While the Constitution guarantees the right to join a union, there is no legal obligation on employers to recognise a worker’s union or to engage in collective bargaining negotiations. In practice, almost half of all workers are covered by collective agreements given that many good employers recognise the benefits that come from voluntary union recognition, such as being able to negotiate wages collectively for large groups of workers at the same time, increased productivity and reduced staff turnover [4]. But, in the absence of trade union legislation the other half of the workforce, many of whom are the workers most vulnerable to exploitation, are denied the right to come together and collectively bargain their wages, benefits and working conditions.

While Ireland is committed to upholding the right to collectively bargain under a number of international conventions and treaties, we have failed to legislate.

In addition to securing a legal right to bargain, our reform plan calls for a series of additional rights for trade union members to be placed on a statutory basis through a new Trade Union Rights Act, including the right to:

  • participate in trade union activities in the workplace;
  • organise within the workplace;
  • reasonable time off to engage in trade union training and activities;
  • access for trade union officials to workplaces for the purpose of communicating with members;
  • protection against penalisation on the grounds of trade union membership or activities in line with the Protected Disclosures Act.

The positive role played by trade unions and the benefits of collective bargaining are increasingly recognised by the World Bank, the IMF and the OECD – institutions not known to be natural bedfellows of trade unions. Their conclusions that collective bargaining is: “associated with higher employment, lower unemployment, a better integration of vulnerable groups and less wage inequality [and] help strengthen the resilience of the economy against business-cycle downturns” are wholly evidenced-based (OECD, 2018).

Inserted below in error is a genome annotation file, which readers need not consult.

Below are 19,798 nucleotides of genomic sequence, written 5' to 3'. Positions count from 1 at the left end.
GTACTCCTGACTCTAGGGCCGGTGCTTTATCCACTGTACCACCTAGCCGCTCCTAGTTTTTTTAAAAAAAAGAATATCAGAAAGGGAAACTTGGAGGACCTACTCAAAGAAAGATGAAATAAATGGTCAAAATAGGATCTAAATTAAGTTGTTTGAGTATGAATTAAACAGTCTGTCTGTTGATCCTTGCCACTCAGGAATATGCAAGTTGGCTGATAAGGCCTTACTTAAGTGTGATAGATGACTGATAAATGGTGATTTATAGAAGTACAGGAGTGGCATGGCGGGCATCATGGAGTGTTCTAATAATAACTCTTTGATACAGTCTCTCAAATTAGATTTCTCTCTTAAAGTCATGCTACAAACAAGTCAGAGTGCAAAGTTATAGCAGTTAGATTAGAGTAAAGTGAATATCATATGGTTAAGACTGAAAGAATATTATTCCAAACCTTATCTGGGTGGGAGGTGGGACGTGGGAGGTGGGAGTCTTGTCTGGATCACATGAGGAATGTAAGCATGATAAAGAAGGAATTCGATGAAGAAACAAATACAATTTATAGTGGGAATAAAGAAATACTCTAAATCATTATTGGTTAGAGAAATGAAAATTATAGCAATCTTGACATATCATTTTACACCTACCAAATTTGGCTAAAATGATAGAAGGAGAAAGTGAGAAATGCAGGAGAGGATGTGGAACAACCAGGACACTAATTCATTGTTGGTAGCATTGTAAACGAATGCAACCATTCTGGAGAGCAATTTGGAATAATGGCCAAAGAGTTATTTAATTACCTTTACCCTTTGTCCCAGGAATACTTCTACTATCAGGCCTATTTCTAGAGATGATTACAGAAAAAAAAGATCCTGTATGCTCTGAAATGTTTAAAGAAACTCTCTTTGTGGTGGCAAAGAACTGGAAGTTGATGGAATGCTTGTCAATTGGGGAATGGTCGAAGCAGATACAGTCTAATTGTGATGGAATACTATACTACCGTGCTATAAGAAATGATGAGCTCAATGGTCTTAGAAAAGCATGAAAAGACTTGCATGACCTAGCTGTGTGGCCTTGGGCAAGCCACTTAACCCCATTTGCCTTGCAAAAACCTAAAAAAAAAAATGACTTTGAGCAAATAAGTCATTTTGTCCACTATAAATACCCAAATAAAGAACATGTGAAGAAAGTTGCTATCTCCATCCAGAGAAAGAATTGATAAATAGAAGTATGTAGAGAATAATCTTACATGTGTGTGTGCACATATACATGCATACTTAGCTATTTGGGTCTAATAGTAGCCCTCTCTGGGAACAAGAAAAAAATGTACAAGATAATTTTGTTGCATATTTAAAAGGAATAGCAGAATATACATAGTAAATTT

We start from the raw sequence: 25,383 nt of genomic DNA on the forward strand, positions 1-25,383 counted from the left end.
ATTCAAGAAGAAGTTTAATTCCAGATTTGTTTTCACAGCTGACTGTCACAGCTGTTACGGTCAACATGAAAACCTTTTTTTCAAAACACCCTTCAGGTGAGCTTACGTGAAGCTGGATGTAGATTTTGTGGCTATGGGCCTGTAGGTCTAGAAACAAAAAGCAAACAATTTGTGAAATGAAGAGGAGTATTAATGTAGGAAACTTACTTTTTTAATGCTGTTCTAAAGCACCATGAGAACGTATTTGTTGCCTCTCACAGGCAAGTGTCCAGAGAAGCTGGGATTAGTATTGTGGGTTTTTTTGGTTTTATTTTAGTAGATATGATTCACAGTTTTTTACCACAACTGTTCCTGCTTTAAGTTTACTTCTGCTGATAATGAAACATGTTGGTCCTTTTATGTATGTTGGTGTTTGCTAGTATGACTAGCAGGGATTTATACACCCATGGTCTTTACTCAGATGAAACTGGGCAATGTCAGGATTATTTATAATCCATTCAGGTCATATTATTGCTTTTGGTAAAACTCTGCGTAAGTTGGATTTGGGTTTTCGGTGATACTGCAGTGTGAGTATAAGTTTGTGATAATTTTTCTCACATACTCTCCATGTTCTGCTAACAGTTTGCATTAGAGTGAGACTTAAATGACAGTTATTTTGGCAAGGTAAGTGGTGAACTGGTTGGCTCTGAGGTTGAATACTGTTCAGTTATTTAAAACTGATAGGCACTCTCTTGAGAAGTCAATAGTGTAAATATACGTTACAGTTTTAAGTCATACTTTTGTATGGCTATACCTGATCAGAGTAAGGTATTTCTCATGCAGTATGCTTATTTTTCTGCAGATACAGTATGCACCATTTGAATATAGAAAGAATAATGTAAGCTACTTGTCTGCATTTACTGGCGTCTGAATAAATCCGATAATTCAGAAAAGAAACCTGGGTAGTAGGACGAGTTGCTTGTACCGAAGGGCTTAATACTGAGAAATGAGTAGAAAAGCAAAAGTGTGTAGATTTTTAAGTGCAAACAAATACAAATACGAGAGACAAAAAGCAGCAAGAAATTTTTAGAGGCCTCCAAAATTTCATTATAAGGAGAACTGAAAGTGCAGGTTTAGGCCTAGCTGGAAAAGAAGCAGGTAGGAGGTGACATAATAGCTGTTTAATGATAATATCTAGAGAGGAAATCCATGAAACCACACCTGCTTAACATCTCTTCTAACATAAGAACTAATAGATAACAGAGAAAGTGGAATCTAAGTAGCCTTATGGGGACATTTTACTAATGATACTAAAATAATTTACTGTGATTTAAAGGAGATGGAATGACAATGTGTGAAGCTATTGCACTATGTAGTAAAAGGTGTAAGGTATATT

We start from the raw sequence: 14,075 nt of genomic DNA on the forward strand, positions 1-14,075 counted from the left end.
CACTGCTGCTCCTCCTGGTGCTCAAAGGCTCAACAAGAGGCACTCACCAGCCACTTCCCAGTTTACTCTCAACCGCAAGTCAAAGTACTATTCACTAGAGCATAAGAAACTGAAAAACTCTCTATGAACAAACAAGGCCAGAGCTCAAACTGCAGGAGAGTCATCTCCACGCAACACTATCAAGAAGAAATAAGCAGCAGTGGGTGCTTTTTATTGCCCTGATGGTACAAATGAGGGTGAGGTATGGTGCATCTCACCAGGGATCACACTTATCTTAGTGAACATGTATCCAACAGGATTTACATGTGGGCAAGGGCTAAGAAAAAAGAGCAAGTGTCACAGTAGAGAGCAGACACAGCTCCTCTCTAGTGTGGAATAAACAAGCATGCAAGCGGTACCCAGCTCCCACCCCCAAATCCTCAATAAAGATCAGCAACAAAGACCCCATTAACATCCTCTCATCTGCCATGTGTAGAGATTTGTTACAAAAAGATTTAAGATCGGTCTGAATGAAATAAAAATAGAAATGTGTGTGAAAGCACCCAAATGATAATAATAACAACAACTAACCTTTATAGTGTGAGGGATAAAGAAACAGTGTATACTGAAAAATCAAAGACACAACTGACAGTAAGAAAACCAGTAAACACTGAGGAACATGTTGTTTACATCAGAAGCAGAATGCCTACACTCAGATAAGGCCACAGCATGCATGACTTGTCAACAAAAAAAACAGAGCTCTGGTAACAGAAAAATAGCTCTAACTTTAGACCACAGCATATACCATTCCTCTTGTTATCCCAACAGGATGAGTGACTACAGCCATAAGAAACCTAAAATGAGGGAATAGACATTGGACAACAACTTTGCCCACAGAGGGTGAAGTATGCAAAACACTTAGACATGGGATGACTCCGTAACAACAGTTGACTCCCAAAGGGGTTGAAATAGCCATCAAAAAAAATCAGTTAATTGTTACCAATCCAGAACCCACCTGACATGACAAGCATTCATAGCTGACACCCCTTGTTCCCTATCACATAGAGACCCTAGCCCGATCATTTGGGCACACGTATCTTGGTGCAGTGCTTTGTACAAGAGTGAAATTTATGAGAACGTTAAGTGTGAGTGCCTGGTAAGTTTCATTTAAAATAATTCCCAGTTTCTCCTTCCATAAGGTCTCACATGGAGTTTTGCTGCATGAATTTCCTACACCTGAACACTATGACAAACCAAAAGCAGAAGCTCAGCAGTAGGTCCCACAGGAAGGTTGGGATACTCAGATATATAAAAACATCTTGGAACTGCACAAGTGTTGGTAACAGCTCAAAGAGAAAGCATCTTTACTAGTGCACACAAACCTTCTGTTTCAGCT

Until meaningful action is taken to strengthen unions and guarantee bargaining power to all workers, we, as a country, will continue to fail to tackle inequality, poverty pay and insecure work.

 

References

Central Statistics Office (2018) ‘Labour Force Survey Q3 2018’. Available at: https://pdf.cso.ie/www/pdf/20181120082510_Labour_Force_Survey_Quarter_3_2018_full.pdf

Central Statistics Office (2019a) ‘Press Statement Labour Force Survey Q2 2019’. Available at: https://pdf.cso.ie/www/pdf/20190827100449_Press_Statement_Labour_Force_Survey_Q2_2019_full.pdf

Central Statistics Office (2019b) ‘Gross Value Added for Foreign Owned Multinational Enterprises and Other Sectors Annual Results’. Available at: https://www.cso.ie/en/statistics/nationalaccounts/grossvalueaddedforforeign-ownedmultinationalenterprisesandothersectorsannualresults/

ICTU (2017) ‘Because We’re Worth it: The Truth about CEO Pay in Ireland’. Available at: https://www.ictu.ie/download/pdf/because_were_worth_it.pdf

ICTU (2019) ‘Route to Reform: Realising the transformative effect of social dialogue and collective bargaining in Ireland’. Available at: https://www.ictu.ie/publications/

Organisation for Economic Cooperation and Development (2018) ‘OECD Employment Outlook 2018: the role of collective bargaining systems for good labour market performance’. Available at: https://www.oecd.org/els/emp/WEBINAR_EMO_CollectiveBargaining.pdf

Organisation for Economic Cooperation and Development (2019) ‘The Future of Work: OECD Employment Outlook 2019’. Available at: https://www.oecd.org/employment/Employment-Outlook-2019-Highlight-EN.pdf

Workplace Relations Commission (2018) ‘Annual Report 2018’. Available at: https://www.workplacerelations.ie/en/news-media/workplace_relations_notices/annual-report-2018.pdf

 

[1] 2.3 million people are in employment, Labour Force Survey, Q2 (CSO, 2019)

[2] In 2018, €3.1m in unpaid wages was recovered by WRC inspectors, 75pc more than in 2017, up from €1.77m, and twice that recovered in 2016 (WRC, 2018)

[3] Just under €300 billion was added to economic output in 2018, an overall rise of 7.9pc on the previous year. When the activity of multinationals is stripped out of the measure, the economy grew by €172 billion or 3.9pc. (CSO, 2019)

[4] The OECD estimates total collective bargaining coverage in Ireland to be between 40-50pc.